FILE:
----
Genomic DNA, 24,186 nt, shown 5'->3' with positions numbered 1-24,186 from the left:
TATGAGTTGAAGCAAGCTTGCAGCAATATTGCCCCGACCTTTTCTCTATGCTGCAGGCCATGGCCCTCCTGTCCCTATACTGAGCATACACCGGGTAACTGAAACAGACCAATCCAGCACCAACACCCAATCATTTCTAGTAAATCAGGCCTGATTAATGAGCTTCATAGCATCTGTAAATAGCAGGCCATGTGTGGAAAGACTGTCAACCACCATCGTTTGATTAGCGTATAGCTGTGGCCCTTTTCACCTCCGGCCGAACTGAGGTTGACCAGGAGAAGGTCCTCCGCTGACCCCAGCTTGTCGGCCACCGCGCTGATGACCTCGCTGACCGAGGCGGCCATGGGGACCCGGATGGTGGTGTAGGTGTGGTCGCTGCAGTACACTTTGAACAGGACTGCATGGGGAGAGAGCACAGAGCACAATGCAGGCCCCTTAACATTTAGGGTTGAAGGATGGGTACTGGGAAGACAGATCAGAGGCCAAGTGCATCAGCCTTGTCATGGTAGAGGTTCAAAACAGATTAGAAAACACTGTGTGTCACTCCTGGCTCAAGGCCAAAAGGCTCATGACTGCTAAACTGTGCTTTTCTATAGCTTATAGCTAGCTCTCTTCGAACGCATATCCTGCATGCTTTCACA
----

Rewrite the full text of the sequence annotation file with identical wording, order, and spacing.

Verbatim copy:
Genomic DNA, 24,186 nt, shown 5'->3' with positions numbered 1-24,186 from the left:
TATGAGTTGAAGCAAGCTTGCAGCAATATTGCCCCGACCTTTTCTCTATGCTGCAGGCCATGGCCCTCCTGTCCCTATACTGAGCATACACCGGGTAACTGAAACAGACCAATCCAGCACCAACACCCAATCATTTCTAGTAAATCAGGCCTGATTAATGAGCTTCATAGCATCTGTAAATAGCAGGCCATGTGTGGAAAGACTGTCAACCACCATCGTTTGATTAGCGTATAGCTGTGGCCCTTTTCACCTCCGGCCGAACTGAGGTTGACCAGGAGAAGGTCCTCCGCTGACCCCAGCTTGTCGGCCACCGCGCTGATGACCTCGCTGACCGAGGCGGCCATGGGGACCCGGATGGTGGTGTAGGTGTGGTCGCTGCAGTACACTTTGAACAGGACTGCATGGGGAGAGAGCACAGAGCACAATGCAGGCCCCTTAACATTTAGGGTTGAAGGATGGGTACTGGGAAGACAGATCAGAGGCCAAGTGCATCAGCCTTGTCATGGTAGAGGTTCAAAACAGATTAGAAAACACTGTGTGTCACTCCTGGCTCAAGGCCAAAAGGCTCATGACTGCTAAACTGTGCTTTTCTATAGCTTATAGCTAGCTCTCTTCGAACGCATATCCTGCATGCTTTCACA